Charlie Riedel/Associated Press
The Oakland Raiders are entering year two of a ground-up rebuild under new (old) head coach Jon Gruden. The team is flush with draft picks after it traded star edge-rusher Khalil Mack and standout wide receiver Amari Cooper—and equally flush with roster holes.
After Derek Carr’s tumultuous fifth season, which included a 4-12 record, sideline dustups with his head coach and a challenge to fight an ESPN personality, there was speculation that Oakland’s rebuild might include severing ties with the quarterback via either a trade or the 27-year-old’s outright release.
That idea has been tabled. Per Mike Florio of Pro Football Talk, Carr’s $19.9 million salary for 2019 became fully guaranteed Wednesday. Gruden’s engineered some dubious personnel decisions since he took over the Raiders in January 2018, but staying the course with Carr was more than just the right play.
It was the Raiders’ only play.
John Hefti/Associated Press
It been clear for a while that the reports of Carr’s Raiders demise were exaggerated. In December, Gruden told Scott Bair of NBC Sports Bay Area that despite a lack of team success, he was pleased with Carr’s performance in 2018:
“I think Derek has played great. Somebody told me he had 3,700 yards and 68 percent completions in 13 games. That’s astonishing. With three new guards, losing a right tackle, a featured back, three top receivers. The guy is a hell of a player. The guy is a great quarterback. We are very pleased and proud of what he has done. We know we got to get better around him, and that we will.”
However, that vote of confidence didn’t stop ESPN’s Max Kellerman from suggesting the Raiders should cut or trade Carr and draft Oklahoma’s Kyler Murray.
“Pretty obvious, Carr is not the long-term answer there,” Kellerman said. “You could see that, especially the first half of the season. I mean, I stopped watching Carr a lot the second half of the season; who cares about the Raiders’ second half? But the first half of the season, he looked shell-shocked. He looked like a quarterback who had quit.”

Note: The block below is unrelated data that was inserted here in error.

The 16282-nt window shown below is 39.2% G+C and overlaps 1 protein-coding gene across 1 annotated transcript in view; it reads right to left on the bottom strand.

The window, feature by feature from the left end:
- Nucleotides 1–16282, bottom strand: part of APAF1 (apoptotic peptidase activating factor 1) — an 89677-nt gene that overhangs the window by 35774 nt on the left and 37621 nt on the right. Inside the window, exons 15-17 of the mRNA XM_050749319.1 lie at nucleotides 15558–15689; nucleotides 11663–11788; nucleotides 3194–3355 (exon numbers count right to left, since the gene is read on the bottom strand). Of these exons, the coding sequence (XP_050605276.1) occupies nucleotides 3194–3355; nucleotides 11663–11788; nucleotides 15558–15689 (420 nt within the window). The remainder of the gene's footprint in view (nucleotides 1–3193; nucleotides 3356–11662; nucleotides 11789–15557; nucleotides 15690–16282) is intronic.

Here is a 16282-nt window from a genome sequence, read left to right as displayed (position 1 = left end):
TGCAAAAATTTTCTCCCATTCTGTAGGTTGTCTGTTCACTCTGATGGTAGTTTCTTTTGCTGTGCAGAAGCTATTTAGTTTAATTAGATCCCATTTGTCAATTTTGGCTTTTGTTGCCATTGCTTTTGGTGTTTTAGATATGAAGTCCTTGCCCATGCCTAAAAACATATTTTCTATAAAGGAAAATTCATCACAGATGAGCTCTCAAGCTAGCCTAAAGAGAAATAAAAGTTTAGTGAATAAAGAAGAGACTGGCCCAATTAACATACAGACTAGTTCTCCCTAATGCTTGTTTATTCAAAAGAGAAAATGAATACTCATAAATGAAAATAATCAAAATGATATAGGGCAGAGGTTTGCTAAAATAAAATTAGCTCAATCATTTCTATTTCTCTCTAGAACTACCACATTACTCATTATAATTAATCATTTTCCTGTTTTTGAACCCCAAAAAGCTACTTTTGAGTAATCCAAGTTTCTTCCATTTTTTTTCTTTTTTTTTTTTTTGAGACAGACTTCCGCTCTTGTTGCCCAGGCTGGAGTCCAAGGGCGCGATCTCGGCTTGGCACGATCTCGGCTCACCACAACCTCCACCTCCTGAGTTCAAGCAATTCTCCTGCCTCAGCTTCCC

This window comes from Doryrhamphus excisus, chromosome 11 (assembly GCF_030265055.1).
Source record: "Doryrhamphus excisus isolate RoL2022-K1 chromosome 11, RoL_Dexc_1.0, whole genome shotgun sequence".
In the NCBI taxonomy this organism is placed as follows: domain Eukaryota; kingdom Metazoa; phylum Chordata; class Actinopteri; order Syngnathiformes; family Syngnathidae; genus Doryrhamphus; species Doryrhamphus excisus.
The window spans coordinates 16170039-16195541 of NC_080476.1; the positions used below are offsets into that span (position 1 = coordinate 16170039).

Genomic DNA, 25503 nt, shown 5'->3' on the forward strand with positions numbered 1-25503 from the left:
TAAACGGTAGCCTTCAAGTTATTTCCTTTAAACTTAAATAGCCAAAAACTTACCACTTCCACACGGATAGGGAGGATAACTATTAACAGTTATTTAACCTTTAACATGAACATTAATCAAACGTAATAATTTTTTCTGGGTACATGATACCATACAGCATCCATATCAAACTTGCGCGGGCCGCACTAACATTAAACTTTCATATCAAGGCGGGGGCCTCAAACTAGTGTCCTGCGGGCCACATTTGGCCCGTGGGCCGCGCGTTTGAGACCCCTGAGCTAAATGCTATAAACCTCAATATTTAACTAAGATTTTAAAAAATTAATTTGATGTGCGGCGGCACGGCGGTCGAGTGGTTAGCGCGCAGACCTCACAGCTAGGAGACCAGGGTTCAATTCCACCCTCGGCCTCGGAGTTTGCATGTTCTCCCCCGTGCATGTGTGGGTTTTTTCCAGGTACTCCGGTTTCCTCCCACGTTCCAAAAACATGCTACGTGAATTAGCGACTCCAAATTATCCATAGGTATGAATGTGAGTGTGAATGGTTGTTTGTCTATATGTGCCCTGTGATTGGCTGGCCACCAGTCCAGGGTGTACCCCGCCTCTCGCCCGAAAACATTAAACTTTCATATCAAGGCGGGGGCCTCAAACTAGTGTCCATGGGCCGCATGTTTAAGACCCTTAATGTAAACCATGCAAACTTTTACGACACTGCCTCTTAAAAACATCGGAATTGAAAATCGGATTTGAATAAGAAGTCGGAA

It seems the assertion that Carr had “quit” caused him to challenge Kellerman to a fight.
Offering to get into the Octagon with a TV personality isn’t the best way to handle criticism—whether that criticism is fair or not. But that misstep was a rare one for Carr over the second half of last season.
Despite playing behind a subpar offensive line with arguably the NFL‘s worst skill-position talent while withstanding a constant barrage of criticism of everything from his toughness to his relationship with coaches and teammates and his future with the franchise, Carr overcame a rocky start to post a solid statistical season—all things considered.
For the year, Carr set career highs in completion percentage (68.9), passing yards (4,049) and yards per attempt (7.3). His passer rating of 93.9 was the second-highest of his career, bested only by the 96.7 he posted in his 12-win 2016 season.
From Week 6 to Week 16, Carr went 10 straight games without throwing an interception.
Yes, he only threw 19 touchdown passes. And the Raiders only won four games. But those numbers say less about Carr than the talent (or lack thereof) around him. The team’s leading receiver in terms of yardage was veteran tight end Jared Cook (896). He was tied for the lead in catches with scatback Jalen Richard (68). Jordy Nelson was the only Raiders wideout with even 500 yards. Oakland was 25th in the NFL in rushing at 101.8 yards per game.